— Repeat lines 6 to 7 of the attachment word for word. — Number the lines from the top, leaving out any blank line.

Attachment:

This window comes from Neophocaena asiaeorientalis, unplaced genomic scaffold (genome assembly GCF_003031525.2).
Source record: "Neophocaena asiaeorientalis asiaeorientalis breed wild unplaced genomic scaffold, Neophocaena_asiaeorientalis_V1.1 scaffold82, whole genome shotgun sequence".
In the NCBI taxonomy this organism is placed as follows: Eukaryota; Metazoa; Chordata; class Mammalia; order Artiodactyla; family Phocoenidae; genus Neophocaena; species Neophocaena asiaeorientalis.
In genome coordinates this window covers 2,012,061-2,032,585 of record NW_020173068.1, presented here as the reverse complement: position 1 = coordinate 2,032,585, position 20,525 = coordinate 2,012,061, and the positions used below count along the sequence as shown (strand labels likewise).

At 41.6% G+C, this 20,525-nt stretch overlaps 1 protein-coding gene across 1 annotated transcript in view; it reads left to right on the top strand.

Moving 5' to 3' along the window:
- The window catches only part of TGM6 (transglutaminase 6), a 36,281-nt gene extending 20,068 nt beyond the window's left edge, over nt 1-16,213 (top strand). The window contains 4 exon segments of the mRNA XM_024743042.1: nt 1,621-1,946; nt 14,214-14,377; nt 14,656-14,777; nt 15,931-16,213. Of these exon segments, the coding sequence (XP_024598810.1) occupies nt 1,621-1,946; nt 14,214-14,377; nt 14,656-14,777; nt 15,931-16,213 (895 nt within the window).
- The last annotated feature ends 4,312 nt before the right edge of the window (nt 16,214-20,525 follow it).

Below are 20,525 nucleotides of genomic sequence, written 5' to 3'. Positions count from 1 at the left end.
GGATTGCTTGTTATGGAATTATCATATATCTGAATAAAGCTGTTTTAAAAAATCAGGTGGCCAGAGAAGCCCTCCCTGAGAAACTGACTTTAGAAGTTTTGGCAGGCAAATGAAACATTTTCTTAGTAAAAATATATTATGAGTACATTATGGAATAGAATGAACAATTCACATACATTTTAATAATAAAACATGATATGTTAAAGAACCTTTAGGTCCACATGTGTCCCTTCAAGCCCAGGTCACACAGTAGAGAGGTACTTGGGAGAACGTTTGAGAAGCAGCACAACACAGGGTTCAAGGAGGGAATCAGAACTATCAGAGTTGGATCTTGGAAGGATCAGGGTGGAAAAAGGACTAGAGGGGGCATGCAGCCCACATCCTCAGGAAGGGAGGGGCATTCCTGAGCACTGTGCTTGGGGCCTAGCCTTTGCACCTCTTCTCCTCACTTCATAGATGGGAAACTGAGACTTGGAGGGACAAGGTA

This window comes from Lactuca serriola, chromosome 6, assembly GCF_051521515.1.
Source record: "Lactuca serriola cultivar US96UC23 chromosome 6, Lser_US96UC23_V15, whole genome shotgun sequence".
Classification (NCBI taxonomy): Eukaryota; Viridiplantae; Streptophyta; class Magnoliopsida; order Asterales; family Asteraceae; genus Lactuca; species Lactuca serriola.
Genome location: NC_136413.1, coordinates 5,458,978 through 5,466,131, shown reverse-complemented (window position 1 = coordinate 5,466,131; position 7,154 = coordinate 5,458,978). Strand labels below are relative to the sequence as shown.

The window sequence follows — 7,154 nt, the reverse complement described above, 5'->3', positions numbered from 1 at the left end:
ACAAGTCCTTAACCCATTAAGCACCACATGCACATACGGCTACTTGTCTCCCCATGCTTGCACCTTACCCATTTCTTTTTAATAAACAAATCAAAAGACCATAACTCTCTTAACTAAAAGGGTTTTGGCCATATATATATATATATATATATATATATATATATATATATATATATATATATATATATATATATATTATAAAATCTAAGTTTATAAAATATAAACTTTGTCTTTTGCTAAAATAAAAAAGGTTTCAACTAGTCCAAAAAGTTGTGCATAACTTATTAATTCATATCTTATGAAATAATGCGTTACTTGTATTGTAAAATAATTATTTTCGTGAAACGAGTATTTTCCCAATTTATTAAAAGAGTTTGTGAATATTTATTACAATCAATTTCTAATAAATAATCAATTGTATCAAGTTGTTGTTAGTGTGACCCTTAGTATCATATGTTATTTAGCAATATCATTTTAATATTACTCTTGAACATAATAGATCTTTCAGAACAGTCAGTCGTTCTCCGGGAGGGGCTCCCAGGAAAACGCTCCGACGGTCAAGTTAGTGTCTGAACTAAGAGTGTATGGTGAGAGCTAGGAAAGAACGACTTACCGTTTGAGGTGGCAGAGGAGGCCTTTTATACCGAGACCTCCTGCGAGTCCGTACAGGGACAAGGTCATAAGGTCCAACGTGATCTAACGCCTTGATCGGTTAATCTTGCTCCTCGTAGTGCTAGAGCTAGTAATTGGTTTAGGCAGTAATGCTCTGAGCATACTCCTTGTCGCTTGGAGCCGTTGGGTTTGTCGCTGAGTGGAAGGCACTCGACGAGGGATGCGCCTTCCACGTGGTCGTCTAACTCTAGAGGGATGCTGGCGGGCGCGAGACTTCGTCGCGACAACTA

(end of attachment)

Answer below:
Moving 5' to 3' along the window:
- The window catches only part of TGM6 (transglutaminase 6), a 36,281-nt gene extending 20,068 nt beyond the window's left edge, over nt 1-16,213 (top strand). The window contains 4 exon segments of the mRNA XM_024743042.1: nt 1,621-1,946; nt 14,214-14,377; nt 14,656-14,777; nt 15,931-16,213. Of these exon segments, the coding sequence (XP_024598810.1) occupies nt 1,621-1,946; nt 14,214-14,377; nt 14,656-14,777; nt 15,931-16,213 (895 nt within the window).